“While we mourn the loss of our father, grandfather and great-grandfather, we know he is at peace with Mom,” Berra’s family said in a statement. “We celebrate his remarkable life, and are thankful he meant so much to so many. He will truly be missed.”
Born in 1925, the son of Italian immigrants, Berra came of age in “The Hill” section of St. Louis during the Great Depression. He dropped out of school in 8th grade to help his family financially. At 18 he joined the U.S. Navy and served as a machine gunner on the USS Bayfield during the D-Day invasion of Normandy. He often said that his military service in World War II was more significant to him than anything he did on the baseball field.
In 1949 he married his wife Carmen, the great love of his life for 65 years, and together they raised three boys, who in turn produced eleven grandchildren and one great-grandchild. Berra nurtured close friendships with fellow Yankee greats Mickey Mantle, Billy Martin and Whitey Ford while remaining first and foremost a family man, returning at the end of each day to his home in Montclair, New Jersey where he was known as a kind, generous and approachable member of the community.
Berra’s devotion to the Museum that bears his name came directly out of his love for young people. When news reached him of a 2014 break-in and theft of his MVP plaques and World championship rings, Berra’s first response was, “Can the kids still go?” Upon hearing that they could, he added, “That’s all that matters. I don’t need a plaque. I know I was MVP.”
Berra’s legacy as one of baseball’s greatest catchers and clutch hitters is unrivaled. While the numbers don’t tell the entire story, they tell a great deal: throughout a career spanning four decades, Berra was a 15-time All-Star, winner of 10 world championships (the most in baseball history), and a 3-time Most Valuable Player award winner. (1951, 1954 and 1955.) In 1972 he was inducted into the Baseball Hall of Fame, and in 1999 was named to the Major League Baseball All-Century Team.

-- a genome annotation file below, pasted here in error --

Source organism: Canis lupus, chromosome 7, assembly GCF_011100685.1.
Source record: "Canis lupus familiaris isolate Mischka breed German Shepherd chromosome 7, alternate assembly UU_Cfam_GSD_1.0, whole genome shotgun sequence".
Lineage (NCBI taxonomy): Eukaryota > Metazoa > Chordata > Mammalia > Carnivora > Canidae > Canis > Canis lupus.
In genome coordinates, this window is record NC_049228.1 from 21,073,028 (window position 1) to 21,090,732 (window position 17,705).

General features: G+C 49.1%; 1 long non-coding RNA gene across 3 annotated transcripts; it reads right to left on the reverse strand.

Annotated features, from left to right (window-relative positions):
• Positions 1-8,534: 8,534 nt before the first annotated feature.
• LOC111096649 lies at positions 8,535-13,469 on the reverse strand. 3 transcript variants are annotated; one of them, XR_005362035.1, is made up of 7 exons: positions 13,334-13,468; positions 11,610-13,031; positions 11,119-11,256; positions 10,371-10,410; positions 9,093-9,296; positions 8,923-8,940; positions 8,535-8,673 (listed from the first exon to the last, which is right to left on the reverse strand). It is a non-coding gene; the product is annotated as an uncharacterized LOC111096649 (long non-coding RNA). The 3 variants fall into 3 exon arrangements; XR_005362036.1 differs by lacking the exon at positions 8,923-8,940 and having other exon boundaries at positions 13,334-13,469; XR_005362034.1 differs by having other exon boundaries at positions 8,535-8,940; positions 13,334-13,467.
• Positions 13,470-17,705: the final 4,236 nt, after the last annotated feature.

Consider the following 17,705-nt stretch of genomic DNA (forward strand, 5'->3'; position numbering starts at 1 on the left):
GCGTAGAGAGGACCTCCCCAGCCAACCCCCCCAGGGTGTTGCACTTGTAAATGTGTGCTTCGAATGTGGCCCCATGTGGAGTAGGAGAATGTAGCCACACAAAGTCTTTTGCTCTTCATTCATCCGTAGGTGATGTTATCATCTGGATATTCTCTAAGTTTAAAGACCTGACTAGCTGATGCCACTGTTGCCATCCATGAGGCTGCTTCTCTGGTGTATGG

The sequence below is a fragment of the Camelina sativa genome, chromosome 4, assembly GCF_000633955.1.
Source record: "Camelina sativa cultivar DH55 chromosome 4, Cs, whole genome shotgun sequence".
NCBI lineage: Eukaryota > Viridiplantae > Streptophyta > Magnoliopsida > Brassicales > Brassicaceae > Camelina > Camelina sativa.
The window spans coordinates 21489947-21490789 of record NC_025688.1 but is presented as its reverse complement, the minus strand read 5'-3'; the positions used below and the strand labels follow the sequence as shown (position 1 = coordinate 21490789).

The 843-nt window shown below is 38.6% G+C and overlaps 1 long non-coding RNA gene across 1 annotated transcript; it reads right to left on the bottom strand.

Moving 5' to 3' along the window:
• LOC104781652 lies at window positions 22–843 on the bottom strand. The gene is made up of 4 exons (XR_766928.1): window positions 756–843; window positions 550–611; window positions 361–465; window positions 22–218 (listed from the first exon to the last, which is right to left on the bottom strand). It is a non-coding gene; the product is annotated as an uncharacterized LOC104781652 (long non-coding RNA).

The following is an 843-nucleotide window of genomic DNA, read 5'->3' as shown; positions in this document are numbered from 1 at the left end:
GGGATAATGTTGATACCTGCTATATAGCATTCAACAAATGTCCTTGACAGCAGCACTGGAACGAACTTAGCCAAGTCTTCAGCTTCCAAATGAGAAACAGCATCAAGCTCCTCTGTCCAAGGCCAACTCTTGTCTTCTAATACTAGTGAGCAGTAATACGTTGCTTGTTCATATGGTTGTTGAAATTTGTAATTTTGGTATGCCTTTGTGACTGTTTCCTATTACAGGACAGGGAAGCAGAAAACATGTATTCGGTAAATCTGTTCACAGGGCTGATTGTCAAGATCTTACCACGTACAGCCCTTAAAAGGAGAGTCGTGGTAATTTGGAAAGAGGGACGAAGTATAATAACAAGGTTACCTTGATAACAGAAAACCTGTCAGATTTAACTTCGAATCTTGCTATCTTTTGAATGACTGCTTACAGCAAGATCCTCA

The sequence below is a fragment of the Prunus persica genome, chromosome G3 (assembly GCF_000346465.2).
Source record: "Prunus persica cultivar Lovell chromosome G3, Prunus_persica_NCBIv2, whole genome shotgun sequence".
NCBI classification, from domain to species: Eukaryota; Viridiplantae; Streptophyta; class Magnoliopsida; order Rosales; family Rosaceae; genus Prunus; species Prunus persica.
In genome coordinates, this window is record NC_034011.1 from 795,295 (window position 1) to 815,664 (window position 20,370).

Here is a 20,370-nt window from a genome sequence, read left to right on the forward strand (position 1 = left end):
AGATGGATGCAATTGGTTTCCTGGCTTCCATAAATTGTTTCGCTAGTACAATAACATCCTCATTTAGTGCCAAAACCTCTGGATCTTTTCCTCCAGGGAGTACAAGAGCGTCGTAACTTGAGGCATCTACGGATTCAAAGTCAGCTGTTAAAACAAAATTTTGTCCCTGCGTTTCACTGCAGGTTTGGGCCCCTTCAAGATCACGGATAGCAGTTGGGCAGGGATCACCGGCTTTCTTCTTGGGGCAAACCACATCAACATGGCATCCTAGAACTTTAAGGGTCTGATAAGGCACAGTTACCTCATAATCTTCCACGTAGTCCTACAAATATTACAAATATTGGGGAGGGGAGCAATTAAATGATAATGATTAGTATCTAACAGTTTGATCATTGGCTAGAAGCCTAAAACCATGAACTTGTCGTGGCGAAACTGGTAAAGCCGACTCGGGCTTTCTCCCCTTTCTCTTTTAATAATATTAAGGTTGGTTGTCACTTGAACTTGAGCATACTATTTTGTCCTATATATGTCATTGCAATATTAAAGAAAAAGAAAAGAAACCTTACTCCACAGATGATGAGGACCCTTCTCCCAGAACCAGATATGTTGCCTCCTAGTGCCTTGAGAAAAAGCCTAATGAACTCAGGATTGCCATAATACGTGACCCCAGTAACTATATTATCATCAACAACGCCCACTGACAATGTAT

What the statistics don’t reveal is how admired and respected Berra was not only as a player, but as a person. His unaffectedness was the stuff of legend. As his son Larry Berra once said, “Basically, he loves everybody, as long as you are trustworthy and loyal – doesn’t matter whether you’re the garbage man or the president of the United States.” Comedian and lifelong Yankees fan Billy Crystal noted, “He is cherished because he has never really changed…the most caring, honest, decent, and good-humored player and person of his generation.”
Berra’s innate sense for doing the right thing afforded him a natural tolerance for all his fellow players, regardless of race or sexual orientation. Having overcome misperceptions of his own abilities at the outset of his career – it was said he was too short, too ungainly, too unattractive even, to excel at the sport – he offered a model of perseverance, an enduring champion of the underdog. When Elston Howard joined the Yankee roster in 1955 as the team’s first African-American player, Berra went out of his way to befriend his new teammate. As recently as 2013, Yogi’s open-minded tolerance and respect for others prompted him to become an ambassador for Athlete Ally, a nonprofit organization dedicated to ending homophobia and transphobia in sports.
“We will remember Yogi Berra for his values and his courage. He was a true pioneer for inclusion in sport, and a personal hero of mine,” said Hudson Taylor, Athlete Ally Founder and Executive Director. “Not only was he one of the best catchers in MLB history, but he was strongly committed to diversity, inclusion and education.”
Under his leadership, the organization collaborated with the Yogi Berra Museum and Learning Center on the innovative “Championing Respect” museum exhibit, which charts how sports has contributed to social change, from Jackie Robinson to Billie Jean King to today’s athletes working for LGBT equality. Athlete Ally presented Berra with an Athlete Ally Action Award in 2014. This July, the organization sent a letter to the White House recommending that Berra receive the Presidential Medal of Freedom.
“As Yogi said, ‘Respect the game, respect others. That’s what I always learned in sports. Treat everyone the same. That’s how it should be,'” continued Taylor. “I couldn’t agree more. Yogi truly understood what it meant to be an ally, and he lived it every day. Our thoughts are with his family and friends, and we thank Yogi for teaching us all to value respect and inclusion in sport.”